Recent News

First Longtail release of the year
Friday, June 01, 2018

In the early morning of Monday, 28th May, Roma Hayward, Animal Care and Quarantine Officer, released our first rehabilitated longtail of the season.

Plein Air Society paints on Trunk Island
Friday, June 01, 2018

After meeting Dr. Ian Walker at a Bermuda Tourism Authority event, Rhona Emmerson was able to arrange for her group of artists - the Plein Air Society - to take a trip out to Trunk Island for a morning of painting on Sunday, 22nd April.

MSA students hold Toad-ally Terrific event
Thursday, May 24, 2018

Pupils from a convent school are helping Bermuda’s struggling toad population.

Video: Bridget The Sea Turtle’s Rehabilitation
Saturday, May 19, 2018

The Bermuda Tourism Authority has released a video highlighting the successful rehabilitation of a sea turtle named ‘Bridget’, with the video also providing tips on how to help if you find an injured turtle.

Endangered predators may lead to erosion of reefs
Thursday, May 17, 2018

Major marine predators including groupers and snappers are endangered, a scientist has warned.


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All the latest updates and news from the Bermuda Aquarium, Museum, and Zoo, one of Bermuda's leading visitor attractions!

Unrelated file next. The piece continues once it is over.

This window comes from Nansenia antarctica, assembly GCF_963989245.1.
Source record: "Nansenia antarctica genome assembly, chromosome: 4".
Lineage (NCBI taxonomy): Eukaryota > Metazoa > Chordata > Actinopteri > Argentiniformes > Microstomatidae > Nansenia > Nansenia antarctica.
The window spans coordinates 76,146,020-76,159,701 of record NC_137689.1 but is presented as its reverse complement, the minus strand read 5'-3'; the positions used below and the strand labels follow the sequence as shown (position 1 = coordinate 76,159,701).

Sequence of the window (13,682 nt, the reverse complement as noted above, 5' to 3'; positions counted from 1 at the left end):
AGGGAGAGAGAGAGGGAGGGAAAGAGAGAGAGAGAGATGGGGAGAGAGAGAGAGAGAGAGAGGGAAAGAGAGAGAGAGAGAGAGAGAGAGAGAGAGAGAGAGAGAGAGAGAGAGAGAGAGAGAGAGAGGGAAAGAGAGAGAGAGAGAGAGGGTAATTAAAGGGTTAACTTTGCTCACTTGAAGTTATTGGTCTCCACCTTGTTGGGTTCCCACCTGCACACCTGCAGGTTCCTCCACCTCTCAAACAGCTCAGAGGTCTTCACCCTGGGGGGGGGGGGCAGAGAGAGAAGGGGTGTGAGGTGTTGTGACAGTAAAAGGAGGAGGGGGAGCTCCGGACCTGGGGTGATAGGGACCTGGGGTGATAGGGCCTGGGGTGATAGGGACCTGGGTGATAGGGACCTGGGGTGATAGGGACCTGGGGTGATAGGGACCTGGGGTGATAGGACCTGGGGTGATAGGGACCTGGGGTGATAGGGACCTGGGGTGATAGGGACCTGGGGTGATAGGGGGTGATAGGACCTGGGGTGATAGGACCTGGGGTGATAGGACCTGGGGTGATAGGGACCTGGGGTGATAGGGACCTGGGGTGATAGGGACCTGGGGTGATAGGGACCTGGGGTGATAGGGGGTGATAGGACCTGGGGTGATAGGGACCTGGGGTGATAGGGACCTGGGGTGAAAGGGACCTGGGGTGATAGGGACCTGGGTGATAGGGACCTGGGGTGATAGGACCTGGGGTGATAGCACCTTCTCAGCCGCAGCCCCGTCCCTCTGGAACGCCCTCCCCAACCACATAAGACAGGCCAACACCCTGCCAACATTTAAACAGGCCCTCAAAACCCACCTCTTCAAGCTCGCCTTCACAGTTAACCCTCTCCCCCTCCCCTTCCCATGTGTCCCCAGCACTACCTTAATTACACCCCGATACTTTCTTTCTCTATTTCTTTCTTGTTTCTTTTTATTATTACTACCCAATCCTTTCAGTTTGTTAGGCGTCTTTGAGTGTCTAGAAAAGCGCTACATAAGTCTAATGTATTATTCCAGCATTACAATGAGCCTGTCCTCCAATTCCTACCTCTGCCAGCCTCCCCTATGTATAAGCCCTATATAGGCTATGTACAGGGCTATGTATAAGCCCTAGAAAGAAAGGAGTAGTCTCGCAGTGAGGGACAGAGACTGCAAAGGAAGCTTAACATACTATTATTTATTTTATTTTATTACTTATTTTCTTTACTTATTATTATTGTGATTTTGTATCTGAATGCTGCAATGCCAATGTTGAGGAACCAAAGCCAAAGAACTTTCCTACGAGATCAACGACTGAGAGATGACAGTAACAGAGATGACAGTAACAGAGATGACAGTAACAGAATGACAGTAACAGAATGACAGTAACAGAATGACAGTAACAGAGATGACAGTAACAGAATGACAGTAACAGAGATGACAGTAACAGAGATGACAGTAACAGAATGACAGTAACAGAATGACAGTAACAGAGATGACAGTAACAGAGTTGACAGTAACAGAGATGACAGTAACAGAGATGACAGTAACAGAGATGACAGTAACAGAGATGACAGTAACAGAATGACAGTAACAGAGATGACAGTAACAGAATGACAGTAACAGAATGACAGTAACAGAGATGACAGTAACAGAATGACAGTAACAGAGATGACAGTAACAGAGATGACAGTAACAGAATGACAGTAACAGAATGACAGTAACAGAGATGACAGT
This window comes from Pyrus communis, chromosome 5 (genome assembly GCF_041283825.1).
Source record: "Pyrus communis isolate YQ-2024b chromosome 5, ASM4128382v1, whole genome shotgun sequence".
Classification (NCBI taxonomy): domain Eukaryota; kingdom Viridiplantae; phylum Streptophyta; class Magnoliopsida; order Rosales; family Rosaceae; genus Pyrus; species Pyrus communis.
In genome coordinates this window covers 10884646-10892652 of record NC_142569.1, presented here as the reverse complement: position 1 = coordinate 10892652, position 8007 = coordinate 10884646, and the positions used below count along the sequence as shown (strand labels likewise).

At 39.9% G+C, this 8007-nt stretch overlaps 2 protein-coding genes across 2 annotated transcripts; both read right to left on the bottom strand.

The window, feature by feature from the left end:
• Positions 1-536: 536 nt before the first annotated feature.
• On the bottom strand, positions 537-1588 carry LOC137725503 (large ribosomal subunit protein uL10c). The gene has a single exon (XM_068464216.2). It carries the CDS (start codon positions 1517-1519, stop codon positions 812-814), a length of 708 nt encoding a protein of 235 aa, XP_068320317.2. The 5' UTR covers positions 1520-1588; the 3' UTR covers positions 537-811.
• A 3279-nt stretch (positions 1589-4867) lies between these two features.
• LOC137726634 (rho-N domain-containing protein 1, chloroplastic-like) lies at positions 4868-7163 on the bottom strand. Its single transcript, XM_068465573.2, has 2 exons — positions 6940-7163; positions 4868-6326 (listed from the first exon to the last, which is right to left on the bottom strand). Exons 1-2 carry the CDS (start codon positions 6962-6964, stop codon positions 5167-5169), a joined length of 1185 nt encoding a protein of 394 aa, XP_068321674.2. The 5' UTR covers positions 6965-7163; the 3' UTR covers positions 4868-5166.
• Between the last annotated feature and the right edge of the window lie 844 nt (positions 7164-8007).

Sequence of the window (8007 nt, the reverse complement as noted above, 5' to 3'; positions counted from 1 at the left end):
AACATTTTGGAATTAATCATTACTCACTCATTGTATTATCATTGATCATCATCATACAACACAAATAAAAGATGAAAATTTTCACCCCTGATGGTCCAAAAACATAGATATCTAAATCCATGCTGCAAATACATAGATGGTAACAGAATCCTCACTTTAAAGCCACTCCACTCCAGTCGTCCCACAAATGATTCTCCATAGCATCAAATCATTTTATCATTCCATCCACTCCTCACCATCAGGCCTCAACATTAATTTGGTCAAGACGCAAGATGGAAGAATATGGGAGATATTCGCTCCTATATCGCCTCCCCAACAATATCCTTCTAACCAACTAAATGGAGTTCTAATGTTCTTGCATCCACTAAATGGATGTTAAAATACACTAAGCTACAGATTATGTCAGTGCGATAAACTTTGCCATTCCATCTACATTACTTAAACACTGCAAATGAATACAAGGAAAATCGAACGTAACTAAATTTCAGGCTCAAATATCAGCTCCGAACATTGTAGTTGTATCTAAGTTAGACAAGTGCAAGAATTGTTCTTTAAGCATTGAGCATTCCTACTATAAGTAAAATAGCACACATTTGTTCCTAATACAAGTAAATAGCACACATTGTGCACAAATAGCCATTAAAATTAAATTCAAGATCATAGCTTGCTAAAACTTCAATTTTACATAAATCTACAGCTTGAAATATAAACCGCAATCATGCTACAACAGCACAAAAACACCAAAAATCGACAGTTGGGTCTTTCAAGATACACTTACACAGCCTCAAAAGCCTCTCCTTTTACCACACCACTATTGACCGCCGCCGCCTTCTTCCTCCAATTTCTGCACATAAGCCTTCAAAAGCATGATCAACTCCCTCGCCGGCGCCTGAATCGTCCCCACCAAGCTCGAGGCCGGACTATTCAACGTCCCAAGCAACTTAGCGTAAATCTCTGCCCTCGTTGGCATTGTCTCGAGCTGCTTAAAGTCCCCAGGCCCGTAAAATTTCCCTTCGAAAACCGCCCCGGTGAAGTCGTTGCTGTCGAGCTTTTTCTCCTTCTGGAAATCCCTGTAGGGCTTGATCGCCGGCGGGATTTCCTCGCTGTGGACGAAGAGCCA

First Longtail release of the year
Bermuda Zoological Society
Friday, June 01, 2018

Excerpt WILD News June 2018.


In the early morning of Monday, 28th May, Roma Hayward, Animal Care and Quarantine Officer, released our first rehabilitated longtail of the season.

The longtail was received by Bermuda Aquarium, Museum and Zoo (BAMZ) Aquarist, Jorge Sanchez, on Sunday, 27th May, after Tracy Peterson and her family rescued the bird from their property.

The family had been out boating all day, and when they returned home their dog, Daisy, ran over to their water tank and started to paw at it. Upon investigating what was bothering Daisy, they discovered that a longtail had found its way into their tank.

Tracy immediately contacted BAMZ about what they should do with the bird, as they were concerned that it could be injured. Jorge immediately went to the property and removed the bird from the water tank.

Upon arrival at BAMZ, the bird was examined and it was determined that it had not sustained any injuries, but that it did need to stay overnight for rest and to be monitored. In the morning of the 28th, the bird was reexamined for injuries and then cleared for release. It was also fitted with an identification band so that it could be identified if found in the future.




Typically, when we receive longtail chicks we rehabilitate them to the point of release. We aim to take them to Nonsuch Island, where they can be released from an elevated altitude, to give the bird the best possible chance at its first flight. However, as this was an adult longtail that we received, we released it from our docked boat Callista.



If you encounter a similar situation, where you discover an injured animal on your property or in the wild, please either contact BAMZ at (441) 293-2727 or download the Animal strandings and marine emergencies contact form.